polymer problems. what makes synthetic polymers so useful? synthetic polymers are so useful....

Download Polymer problems. What makes synthetic polymers so useful? Synthetic polymers are so useful. Synthetic polymers are plastics. They are useful, because

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  • Slide 1
  • Polymer problems
  • Slide 2
  • What makes synthetic polymers so useful? Synthetic polymers are so useful. Synthetic polymers are plastics. They are useful, because they can be recycled, they are cheap, they are light and strong. Plastics' versatility allow it to be used in everything; car parts, doll parts, soft drink bottles, refrigerators. Plastics help make your life easier and better.
  • Slide 3
  • Many synthetic polymers are not biodegradable. What does this mean? Biodegradable means- (of a substance or object) capable of being decomposed by bacteria or other living organisms. One advantage of polymers is that they are unreactive, so they are suitable for storing food safely. Unfortunately, this property makes it difficult to dispose of polymers. They are normally buried in landfill sites or incinerated. Most polymers, including poly(ethene) and poly(propene), are not biodegradable. This means microorganisms cannot break them down, so they may last for many years in rubbish dumps. However, it is possible to include chemicals that cause the polymer to break down more quickly. Carrier bags and refuse bags made from degradable polymers are already available.
  • Slide 4
  • Landfill Waste polymers are disposed of in landfill sites. This uses up valuable land, and suitable sites often fill up quickly. Incineration Polymers release a lot of heat energy when they burn. This energy can be used to heat homes or generate electricity. But there are problems with incineration. Carbon dioxide is produced, which adds to global warming. Toxic gases are also produced, unless the polymers are incinerated at high temperatures. Describe the problems caused by the disposal by incineration and in landfill sites
  • Slide 5
  • Many polymers can be recycled, explain the challenges of recycling polymers Many polymers can be recycled. This reduces disposal problems and the amount of crude oil used. But first the different polymers must be separated from each other. This can be difficult and expensive.
  • Slide 6
  • Explain why scientists are developing ways of making some polymers biodegradable New types of polymers Chemists are developing new types of polymers. Most polymers, including polyethene and polypropene, are not biodegradable. This means microorganisms cannot break them down, so they may last for many years in rubbish dumps. However, it is possible to include chemicals that cause the polymer to break down more quickly. Carrier bags and refuse bags made from degradable polymers are already available. Some polymers are water-soluble, which means they dissolve in water. These polymers are often used to wrap products such as dishwasher tablets and pouches containing detergent for washing machines. Scientists are developing ways of making polymers biodegradable, due to the amount of room they take up at landfill sites. Landfill sites are already filling up at a very fast rate and with items that dont biodegrade, its filling up even faster. If they do make some polymers biodegradable that will be mean the majority of them will either be recycled or they will biodegrade.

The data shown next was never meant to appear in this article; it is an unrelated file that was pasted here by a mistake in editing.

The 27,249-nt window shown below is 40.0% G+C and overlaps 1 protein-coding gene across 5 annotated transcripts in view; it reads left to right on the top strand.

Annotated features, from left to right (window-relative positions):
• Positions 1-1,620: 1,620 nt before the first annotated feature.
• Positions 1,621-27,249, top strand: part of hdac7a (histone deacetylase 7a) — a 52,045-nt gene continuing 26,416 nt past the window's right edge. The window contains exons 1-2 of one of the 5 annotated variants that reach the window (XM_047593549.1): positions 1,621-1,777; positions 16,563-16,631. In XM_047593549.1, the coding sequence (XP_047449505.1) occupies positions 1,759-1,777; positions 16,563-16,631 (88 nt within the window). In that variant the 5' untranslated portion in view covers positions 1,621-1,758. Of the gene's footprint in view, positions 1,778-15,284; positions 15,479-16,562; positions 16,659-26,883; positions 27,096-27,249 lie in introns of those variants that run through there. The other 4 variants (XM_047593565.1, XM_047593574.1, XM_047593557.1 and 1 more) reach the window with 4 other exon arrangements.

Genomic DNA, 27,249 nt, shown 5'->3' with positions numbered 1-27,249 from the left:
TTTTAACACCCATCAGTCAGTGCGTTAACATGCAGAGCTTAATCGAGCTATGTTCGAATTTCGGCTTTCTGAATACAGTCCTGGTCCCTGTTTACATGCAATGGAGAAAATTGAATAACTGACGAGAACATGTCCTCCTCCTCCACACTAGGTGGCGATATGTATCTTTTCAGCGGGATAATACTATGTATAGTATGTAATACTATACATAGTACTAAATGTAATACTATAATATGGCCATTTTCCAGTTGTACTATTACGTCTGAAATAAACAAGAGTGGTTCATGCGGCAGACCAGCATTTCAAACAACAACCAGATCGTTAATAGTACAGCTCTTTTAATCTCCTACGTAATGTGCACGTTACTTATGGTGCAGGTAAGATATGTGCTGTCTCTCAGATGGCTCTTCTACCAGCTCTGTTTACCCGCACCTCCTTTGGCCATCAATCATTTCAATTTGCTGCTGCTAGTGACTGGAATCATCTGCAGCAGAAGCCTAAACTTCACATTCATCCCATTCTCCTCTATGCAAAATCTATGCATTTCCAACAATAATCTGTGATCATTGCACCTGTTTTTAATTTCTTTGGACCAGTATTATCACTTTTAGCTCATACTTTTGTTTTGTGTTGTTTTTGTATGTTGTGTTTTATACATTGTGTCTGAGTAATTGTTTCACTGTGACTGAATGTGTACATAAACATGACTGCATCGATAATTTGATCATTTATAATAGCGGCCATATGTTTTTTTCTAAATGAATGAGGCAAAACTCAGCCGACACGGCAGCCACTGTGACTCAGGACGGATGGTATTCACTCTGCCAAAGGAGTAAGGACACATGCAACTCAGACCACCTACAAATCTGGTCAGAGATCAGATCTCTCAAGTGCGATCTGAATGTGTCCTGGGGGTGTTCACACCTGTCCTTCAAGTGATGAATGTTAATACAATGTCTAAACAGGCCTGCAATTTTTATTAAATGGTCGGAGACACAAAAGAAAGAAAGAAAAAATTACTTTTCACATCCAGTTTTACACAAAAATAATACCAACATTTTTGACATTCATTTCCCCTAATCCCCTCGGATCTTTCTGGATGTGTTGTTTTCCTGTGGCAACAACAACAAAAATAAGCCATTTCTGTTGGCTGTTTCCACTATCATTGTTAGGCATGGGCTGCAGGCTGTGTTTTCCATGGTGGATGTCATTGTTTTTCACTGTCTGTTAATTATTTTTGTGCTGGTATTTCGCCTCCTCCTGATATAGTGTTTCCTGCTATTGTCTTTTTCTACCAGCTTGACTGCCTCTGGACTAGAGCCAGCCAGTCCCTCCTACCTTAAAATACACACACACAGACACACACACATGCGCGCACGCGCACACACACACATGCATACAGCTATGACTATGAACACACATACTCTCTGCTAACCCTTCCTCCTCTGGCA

• Slide 7
  • Describe the benefits and drawbacks of making disposable bags from corn-starch Advantages 1.Comes from corn, which is a renewable resource 2.Does not contain toxins 3.Producing this kind of plastic creates much less greenhouse gas emissions than conventional plastic production (a reduction of 68 percent) 4.Corn starch plastic can be composted in facilities for industrial composting 5.65 percent less energy is needed to produce corn-based plastic than to produce conventional plastic 6.PLA plastic is competitive with conventional plastic in terms of cost, since petroleum prices are only going up 7.PLA is more safe, since there is no danger of explosions in its production (as is the case with using petroleum) Disadvantages 1.Although PLA is compostable, there are very few facilities where this can actually be done (in the USA only about 113 sites for this exist) 2.Most likely consumers will not compost corn starch plastics properly, and just put them in regular recycling. This could contaminate the recycling stream 3.Composting PLA in large quantities could undermine conventional composting, since the polymer contained in corn-based plastic makes regular compost more acidic. 4.Since there is a lack of adequate infrastructure to compost PLA, most of it will probably still go into landfills. 5.MRFs Material Recovery Facilities are responsible for paying for sorting and disposing of PLA 6.Because PLA is derived from corn, there are moral issues with it being used for packaging, since there are people in the world dying of hunger 7.PLA is mostly produced from genetically modified corn http://www.bionomicfuel.com/corn-starch- plastic-the-advantages-and-disadvantages/

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